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  • Word of the day
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    Saturday, August 17, 2019

    redoubtable

    adjective [ri-dou-tuh-buhl]
    that is to be feared; formidable.
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    What is the origin of redoubtable?

    English redoubtable comes from Middle English redoutable “terrible, frightening, worthy of honor, venerable,” ultimately from Old French redotable, redoubtable, a derivative of the verb redouter “to fear, dread.” Redouter is formed from a French use of the prefix re- as an intensive (for instance, in refine), a use that Latin re- does not have, and from Latin dubitāre “to doubt, hesitate, waver” (but not “to fear”). Redoubtable entered English in the first half of the 15th century.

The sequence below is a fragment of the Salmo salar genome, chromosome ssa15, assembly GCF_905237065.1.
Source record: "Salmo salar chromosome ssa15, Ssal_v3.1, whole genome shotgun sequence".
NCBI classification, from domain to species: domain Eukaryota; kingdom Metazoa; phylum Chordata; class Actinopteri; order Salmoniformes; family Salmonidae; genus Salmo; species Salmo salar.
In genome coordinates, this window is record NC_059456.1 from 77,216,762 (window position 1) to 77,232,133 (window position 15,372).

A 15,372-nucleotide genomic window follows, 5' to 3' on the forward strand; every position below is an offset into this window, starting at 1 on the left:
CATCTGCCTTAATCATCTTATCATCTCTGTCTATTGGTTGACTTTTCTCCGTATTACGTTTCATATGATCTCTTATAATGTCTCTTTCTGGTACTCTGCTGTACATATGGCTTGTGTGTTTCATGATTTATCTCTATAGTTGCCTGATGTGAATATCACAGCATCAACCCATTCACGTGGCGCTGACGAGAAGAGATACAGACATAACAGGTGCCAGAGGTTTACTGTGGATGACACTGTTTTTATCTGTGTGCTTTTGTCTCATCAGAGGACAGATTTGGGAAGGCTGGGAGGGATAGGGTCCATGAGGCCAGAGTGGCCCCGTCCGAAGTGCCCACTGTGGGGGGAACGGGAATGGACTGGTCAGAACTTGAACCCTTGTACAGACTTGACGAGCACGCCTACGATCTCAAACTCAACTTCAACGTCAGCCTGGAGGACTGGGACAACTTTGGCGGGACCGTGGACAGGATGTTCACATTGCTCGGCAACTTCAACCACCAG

How is redoubtable used?

    Isabelle may not realize it for a while, but she's become a redoubtable opponent, Vincent. Jonathan Carroll, Glass Soup, 2005

    "They are as redoubtable a gang of pirates as ever sailed the Spanish Main," Cannon said in introduction to his remarks about the Florida delegation. Keith Wheeler, Henry Suydam, Norman Ritter, Bill Wise, and Howard Sochurek, "Now—See the Innards of a Fat Pig," Life, August 16, 1963